Prisons can either be federal or state facilities. In both cases they are distinguished with regard to the level of security: minimum, medium and maximum. The security level categorizations are dependent on the design of the facility.
While levels of custody are variable from state to state, classification of inmates with respect to the level of security that can be accorded in incarceration is determined by the perceived level of public safety risk the convict presents, extent of violence, crime severity, use of weapon, escape history, history of violence, unresolved arrest warrants and time left to serve as well as other factors related to institutional risk like severity of institutional misconduct, frequency of institutional misconduct, gang affiliation, primary program compliance, substance abuse and age(Stanko et al 2004, p.
18; May et al 2007, p. 13). Even though, the criminal justice system relies on the correctional facilities to achieve the fundamental foundational principles and purposes of incarceration, the inability of the prison system to achieve its core operational objectives has been blamed for the increasing recidivism rates in the United States today. Current Conditions in US Prisons Today Following the 1980-90s get tough attitude on fighting crime, the number of people incarcerated has been growing. Currently, US prison facilities are understaffed, overcrowded, dangerous and unhealthy living environments.
At the extreme, a list of hazardous conditions include overflowing toilets and pumping systems, inadequate heating systems, unsafe and unsanitary kitchen facilities, grossly inadequate medical care, few or absent suicide prevention measures, unventilated cells, inadequate sleeping arrangements and the confinement of more than one person in a cell. Overcrowding and under staffing aggravate violence between inmates and correctional officers or even among the inmates themselves. Killing of other inmates has become more rampant.
Coupled to all these, sharp budgetary cuts in substance abuse treatment, prison based education and other rehabilitation driven programming imply that there are fewer rehabilitation programs in prison facilities today(Worell 2001, p. 620). These deteriorating prison conditions have been complicated by the existence of super maximum or “super max” prisons. Prisoners incarcerated in such facilities are kept in windowless individual cells for 22 or even 23 hour a day. Showering and exercising in isolation takes between 60-90 minutes in the 24 hours.
Contact with other prisoners or staff is almost completely eliminated. For highly computerized facilities, operations of each single unit are basically run via remote control from a central control center. While these prisons are reserved for the most serious crimes in the criminal justice system, they are grossly incompatible with human rights. In a punitive and an overcrowded environment, effective administration of correctional programs is complicated and even when such convicts are released, they cannot adjust to the outside community.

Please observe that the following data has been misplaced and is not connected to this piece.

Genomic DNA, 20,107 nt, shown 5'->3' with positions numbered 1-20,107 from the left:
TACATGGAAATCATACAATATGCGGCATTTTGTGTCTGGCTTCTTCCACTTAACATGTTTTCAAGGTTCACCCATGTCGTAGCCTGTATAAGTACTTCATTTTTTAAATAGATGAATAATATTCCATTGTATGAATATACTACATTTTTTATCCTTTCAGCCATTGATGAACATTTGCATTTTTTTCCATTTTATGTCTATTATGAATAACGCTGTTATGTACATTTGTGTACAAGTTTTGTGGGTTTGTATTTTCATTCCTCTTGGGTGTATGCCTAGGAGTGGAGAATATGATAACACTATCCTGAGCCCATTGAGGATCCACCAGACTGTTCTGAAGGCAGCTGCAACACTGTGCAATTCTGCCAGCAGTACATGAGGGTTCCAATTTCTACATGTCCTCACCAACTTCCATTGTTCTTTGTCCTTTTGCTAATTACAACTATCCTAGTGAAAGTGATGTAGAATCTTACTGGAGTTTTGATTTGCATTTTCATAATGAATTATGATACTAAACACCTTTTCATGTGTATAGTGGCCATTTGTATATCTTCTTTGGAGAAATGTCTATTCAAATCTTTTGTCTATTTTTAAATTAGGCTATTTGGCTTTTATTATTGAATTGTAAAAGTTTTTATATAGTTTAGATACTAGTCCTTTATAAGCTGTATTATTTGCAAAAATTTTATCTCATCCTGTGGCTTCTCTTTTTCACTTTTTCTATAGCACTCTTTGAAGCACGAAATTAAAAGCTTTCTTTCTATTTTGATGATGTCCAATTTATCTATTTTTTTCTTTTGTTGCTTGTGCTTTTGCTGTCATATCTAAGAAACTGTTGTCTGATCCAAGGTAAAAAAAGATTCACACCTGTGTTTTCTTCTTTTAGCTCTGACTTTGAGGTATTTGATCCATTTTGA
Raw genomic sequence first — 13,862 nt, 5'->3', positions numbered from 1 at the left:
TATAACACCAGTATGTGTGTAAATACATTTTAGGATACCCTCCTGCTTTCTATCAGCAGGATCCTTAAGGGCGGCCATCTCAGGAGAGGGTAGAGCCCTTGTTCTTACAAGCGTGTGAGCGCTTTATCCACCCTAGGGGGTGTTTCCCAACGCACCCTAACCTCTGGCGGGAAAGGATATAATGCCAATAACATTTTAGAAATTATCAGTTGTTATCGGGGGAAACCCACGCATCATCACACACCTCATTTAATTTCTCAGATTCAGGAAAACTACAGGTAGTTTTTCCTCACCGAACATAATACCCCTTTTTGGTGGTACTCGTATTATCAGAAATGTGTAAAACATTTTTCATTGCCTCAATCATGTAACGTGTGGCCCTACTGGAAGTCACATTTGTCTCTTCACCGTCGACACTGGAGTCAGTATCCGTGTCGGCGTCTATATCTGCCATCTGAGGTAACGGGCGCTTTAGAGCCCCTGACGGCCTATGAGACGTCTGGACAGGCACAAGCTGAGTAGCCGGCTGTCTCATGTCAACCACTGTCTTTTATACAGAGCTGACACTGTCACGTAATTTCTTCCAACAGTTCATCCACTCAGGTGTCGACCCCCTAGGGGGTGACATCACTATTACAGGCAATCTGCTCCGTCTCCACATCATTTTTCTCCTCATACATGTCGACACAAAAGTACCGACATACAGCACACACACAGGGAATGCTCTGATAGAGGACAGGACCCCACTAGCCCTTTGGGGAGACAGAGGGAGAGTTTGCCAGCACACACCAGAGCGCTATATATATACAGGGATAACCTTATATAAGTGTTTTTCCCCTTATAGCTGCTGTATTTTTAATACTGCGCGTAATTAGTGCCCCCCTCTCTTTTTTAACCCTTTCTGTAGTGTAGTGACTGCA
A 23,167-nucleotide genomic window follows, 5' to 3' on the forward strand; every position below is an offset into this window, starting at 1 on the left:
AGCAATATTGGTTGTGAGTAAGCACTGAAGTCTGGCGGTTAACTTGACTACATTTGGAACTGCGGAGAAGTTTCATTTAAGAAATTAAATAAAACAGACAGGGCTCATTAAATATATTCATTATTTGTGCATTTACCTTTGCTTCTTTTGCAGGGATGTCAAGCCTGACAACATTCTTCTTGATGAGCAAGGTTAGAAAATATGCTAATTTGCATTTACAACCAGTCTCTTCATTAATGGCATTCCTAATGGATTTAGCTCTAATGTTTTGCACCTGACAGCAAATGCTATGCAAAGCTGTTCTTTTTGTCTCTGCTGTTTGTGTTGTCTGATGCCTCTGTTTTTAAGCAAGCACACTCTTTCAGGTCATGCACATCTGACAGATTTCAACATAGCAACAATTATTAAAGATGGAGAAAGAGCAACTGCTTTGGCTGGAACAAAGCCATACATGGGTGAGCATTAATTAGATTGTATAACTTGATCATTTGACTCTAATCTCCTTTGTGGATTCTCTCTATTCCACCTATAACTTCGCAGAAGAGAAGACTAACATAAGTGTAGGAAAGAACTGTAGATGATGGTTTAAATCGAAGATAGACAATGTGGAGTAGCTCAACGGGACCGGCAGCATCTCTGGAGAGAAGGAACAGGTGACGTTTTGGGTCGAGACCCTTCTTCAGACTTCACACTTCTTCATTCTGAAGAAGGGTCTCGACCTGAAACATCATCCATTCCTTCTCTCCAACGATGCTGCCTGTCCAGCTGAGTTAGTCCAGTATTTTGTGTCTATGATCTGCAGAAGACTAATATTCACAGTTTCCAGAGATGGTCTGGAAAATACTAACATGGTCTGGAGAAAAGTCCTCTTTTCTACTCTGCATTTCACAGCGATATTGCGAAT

Besides lacking education, family violence counseling, and job readiness training, these individuals are psychological impaired due to long periods of exposure to isolation. Upon release without even being prepared for transiting to the community, the inability to cope undoubtedly influences their subsequent actions and they are most likely to land back to prison hence the increasing recidivism rates (Worell 2001, p. 622). Apart from the long prison sentences, legislations such as the “three strikes law” have also been directly responsible for overcrowding and directly responsible for the increase in recidivism rates (Whitman 2005 p.
59). Programs Which Seek to Reduce Recidivism in Modern Prisons: A Brief Overview In almost all the states, convicted offenders are handed over to the department of correctional services which observes, interviews, tests and classifies an inmate. This classification system is used in assigning prisoners a custody level that is based on their perceived threat to other prisoners and to the institution. Classification is also used to assess a prisoner’s needs for education, vocational training, counseling or special problem treatments related to violence and drug abuse.
An inmate will be given a program which effectively occupies most of their time, helps them to develop constructive time management, decreases boredom and idleness which may turn into violence or disruptions. Psychological programs include cognitive skill building, behavior modification and psychotherapy. Additionally, special programs for sex offending, substance abuse, family living, self reliance like job training, and prerelease programs are equally provided.
Depending on the degree of volunteer efforts, self help groups can also exist in prisons. However, these programs are not prolific as politicians or the public may think or believe. A majority of prisoners (64%) are involved in prison industry, 33% in vocational and academic training, 4% in mental health programs and approximately 1% in sex offender programs (DeRosia 1998, p. 20). While there are numerous reasons why those in rehabilitation are so few, the main reason is inadequate financing.